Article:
Education can be a powerful tool for reshaping societal power dynamics, offering a ladder to elevate those at the margins to equal footing. However, educational systems are often developed with the “neurotypical” learner in mind, failing to accommodate different types of learners, leaving those who learn differently with a serious disadvantage for future opportunities. Researchers from the UCL Institute of Health Equity (IHE) found that, on average, people with learning disabilities experience a 15 to 20-year reduction in life expectancy compared to the general population. Prof Michael Marmot, IHE director, said: “This is a direct result of a political choice that destines this vulnerable group to experience some of the worst of what society has to offer: low incomes, no work, poor housing, social isolation and loneliness, bullying and abuse.” This systemic neglect is manifested in the current educational system, where the struggles of children with learning disabilities often go unrecognized or are inadequately addressed. The integration of AI in educational settings, particularly through personalized learning, improved diagnosis, gamification and adaptive assessment , could have the potential to adress the academic and broader societal challenges faced by students with learning disabilities.
Understanding Learning Disabilities
Roughly 14% of the population is affected by some form of learning disability, with ADHD and dyslexia being the most prevalent, affecting approximately 33% and 80% of those with learning challenges, respectively.
A learning disability is a term used to describe conditions that can make it challenging for individuals to acquire knowledge or skills in the typical way. These conditions encompass a range of disabilities, including dyslexia (affecting reading and writing), dyscalculia (impairing mathematical abilities), and dysgraphia (creating difficulties in writing legibly).
Additionally, there are neural developmental disorders such as Attention Deficit Hyperactivity Disorder (ADHD) and Autism Spectrum Disorder (ASD). While not traditionally categorized as learning disabilities, these conditions pose significant learning hurdles and are often included in discussions related to learning disabilities.
ADHD is characterized by difficulties in executive functions of the brain, affecting attention, impulse control, and various cognitive processes such as planning, time management, organization, and task prioritization. This can result in problems completing assignments on time, effectively managing time, meeting deadlines due to procrastination, and sustaining focus for extended periods. People with ADHD may also experience heightened anxiety during examinations, often due to issues related to time management and focus. Additionally, maintaining consistent performance can be a struggle due to difficulties in sustaining attention.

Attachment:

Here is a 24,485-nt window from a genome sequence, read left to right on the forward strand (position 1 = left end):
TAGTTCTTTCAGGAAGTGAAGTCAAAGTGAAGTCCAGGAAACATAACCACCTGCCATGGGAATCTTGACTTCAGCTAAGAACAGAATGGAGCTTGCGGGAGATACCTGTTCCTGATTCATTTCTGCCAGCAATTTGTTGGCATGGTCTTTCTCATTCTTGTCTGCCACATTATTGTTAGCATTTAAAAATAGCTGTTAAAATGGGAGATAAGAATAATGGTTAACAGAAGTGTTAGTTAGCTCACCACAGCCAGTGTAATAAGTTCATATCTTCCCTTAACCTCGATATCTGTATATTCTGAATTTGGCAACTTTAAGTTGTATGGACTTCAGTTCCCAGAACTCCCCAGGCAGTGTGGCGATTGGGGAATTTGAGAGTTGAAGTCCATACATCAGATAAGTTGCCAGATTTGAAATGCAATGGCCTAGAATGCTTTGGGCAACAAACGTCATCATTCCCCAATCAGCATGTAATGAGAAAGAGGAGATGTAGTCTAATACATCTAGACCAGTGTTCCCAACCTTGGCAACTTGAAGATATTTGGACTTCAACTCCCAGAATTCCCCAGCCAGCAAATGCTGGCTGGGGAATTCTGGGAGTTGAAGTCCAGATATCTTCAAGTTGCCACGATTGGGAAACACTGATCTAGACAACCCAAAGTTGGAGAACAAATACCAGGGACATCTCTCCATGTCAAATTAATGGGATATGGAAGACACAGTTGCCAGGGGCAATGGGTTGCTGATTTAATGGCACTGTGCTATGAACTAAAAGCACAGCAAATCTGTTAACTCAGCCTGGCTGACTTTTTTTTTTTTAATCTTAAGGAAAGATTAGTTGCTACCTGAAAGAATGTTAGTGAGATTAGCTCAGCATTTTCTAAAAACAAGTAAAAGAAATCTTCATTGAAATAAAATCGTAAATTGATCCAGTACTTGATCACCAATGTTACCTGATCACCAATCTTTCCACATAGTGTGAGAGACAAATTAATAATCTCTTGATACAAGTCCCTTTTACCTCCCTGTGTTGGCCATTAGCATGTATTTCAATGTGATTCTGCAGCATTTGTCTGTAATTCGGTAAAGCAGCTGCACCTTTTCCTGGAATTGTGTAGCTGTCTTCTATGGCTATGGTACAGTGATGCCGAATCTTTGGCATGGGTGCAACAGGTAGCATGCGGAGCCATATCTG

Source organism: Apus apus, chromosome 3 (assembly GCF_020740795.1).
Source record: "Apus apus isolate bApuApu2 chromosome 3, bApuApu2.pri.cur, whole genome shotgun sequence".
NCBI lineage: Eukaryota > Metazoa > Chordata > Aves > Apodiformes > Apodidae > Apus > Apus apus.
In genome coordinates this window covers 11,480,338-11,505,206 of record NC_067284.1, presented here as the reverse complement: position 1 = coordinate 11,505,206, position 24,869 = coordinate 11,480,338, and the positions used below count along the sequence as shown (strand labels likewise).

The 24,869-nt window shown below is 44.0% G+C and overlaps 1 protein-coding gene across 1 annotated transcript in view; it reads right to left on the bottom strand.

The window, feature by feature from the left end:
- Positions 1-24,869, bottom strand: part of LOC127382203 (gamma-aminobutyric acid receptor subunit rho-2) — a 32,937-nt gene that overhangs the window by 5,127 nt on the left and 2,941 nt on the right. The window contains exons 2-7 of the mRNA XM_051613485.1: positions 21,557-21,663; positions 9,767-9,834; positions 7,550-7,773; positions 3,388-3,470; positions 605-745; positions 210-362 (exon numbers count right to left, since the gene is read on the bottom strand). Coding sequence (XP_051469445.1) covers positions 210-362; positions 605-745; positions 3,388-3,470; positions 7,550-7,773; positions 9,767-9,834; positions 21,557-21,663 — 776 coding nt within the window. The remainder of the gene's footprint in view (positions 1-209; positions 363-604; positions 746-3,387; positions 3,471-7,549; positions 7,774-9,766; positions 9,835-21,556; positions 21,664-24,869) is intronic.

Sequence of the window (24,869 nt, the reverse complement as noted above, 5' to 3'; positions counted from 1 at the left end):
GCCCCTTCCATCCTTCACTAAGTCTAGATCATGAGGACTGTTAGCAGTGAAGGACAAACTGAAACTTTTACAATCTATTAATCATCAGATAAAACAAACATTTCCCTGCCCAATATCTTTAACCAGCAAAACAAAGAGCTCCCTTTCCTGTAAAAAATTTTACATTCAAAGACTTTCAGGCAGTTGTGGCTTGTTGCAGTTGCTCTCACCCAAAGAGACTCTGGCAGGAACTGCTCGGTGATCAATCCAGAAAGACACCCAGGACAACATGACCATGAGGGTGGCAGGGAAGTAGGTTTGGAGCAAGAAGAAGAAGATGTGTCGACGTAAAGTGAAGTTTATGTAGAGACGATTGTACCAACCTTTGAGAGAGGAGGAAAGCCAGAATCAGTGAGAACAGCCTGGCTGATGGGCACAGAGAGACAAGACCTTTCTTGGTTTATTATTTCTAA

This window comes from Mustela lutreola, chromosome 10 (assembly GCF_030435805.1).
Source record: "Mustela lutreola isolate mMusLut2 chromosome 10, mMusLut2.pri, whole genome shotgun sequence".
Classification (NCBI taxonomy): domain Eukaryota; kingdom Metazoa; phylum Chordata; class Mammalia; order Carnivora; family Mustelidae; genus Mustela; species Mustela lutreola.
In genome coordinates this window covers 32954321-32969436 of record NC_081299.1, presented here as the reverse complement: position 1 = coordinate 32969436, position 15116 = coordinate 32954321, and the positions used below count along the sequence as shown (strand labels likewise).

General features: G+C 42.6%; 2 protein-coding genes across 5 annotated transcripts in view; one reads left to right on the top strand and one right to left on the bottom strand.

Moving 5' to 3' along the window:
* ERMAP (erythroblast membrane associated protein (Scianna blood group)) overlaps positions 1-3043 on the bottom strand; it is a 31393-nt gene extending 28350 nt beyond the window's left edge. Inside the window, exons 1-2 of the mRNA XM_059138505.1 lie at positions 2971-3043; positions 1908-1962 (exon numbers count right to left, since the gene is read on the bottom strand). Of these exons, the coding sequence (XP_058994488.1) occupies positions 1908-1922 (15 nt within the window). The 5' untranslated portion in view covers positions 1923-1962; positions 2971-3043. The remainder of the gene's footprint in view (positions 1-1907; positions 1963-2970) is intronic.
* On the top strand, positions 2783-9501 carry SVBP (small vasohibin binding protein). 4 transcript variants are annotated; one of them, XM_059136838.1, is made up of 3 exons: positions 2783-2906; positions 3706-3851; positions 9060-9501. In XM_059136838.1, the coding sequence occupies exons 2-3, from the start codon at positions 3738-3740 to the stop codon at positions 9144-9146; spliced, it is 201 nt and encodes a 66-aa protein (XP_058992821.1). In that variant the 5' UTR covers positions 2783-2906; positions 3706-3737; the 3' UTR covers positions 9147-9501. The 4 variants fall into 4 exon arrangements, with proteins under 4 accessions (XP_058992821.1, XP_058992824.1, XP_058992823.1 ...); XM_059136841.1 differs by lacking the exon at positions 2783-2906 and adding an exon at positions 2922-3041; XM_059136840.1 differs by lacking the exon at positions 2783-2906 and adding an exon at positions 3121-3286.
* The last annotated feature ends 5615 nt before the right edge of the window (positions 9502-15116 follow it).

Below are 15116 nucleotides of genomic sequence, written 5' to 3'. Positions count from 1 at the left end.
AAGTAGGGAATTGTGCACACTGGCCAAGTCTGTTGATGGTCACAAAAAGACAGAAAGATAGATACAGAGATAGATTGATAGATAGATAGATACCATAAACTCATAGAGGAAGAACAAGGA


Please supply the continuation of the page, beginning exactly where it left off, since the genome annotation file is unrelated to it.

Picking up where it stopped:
Dyslexia primarily affects reading, writing, and spelling skills, causing individuals to struggle with keeping up with the standard curriculum. Children with dyslexia often exhibit slower reading speeds, difficulties in comprehension, errors in written assignments, and a reluctance to engage in writing tasks.
In Dutch primary and secondary schools, students with learning disabilities receive support, such as extra exam time, tutoring, and technology-based assistance. However, these efforts often fall short in addressing the diverse learning styles, paces, and strengths of these students. Limited resources further complicate the provision of personalized education on a broader scale. Additionally, the unique nature of learning disabilities means that they manifest differently in each individual, leading to a wide range of learning challenges and preferences that standard teaching methods struggle to accommodate.
How can AI help?
Integrating AI tools into traditional educational practices could give detailed insights into a student’s learning patterns, preferences and difficulties, enabling the tool to adapt its instructions, content, content presentation and assessment to tailor to the student’s individual needs .
Duolingo’s new product Duolingo Max is already leveraging insights from their users’ learning data to improve teaching methods with AI. Bicknell, the company’s AI lead, believes that AI will become an important part of both online and offline education, as it makes “learning more effective, rewarding and accessible.”
For instance, for students affected by ADHD, AI could offer support in organization and planning by creating personalized schedules, sending regular reminders and prioritizing daily tasks, which could also help in teaching students efficient time management. Beyond organizational aids, insights into learning preferences could further be used to adjust the modes of presentation that best suit a person’s learning style, such as kinesthetic (involving movement) and auditory learning styles, which are often preferred among students with learning disabilities. Although ADHD can make it more challenging to remain focused, it’s common for concentration levels to fluctuate for everyone throughout the day. Attention tracking could be another helpful tool to match interval duration to a student’s current focus level. It can also alert students when their attention is waning and can offer ways to re engage with the lesson. Similarly, facial expressions and intonation could be analyzed to look for signs of stress and frustration, suggesting breaks or other relaxation methods.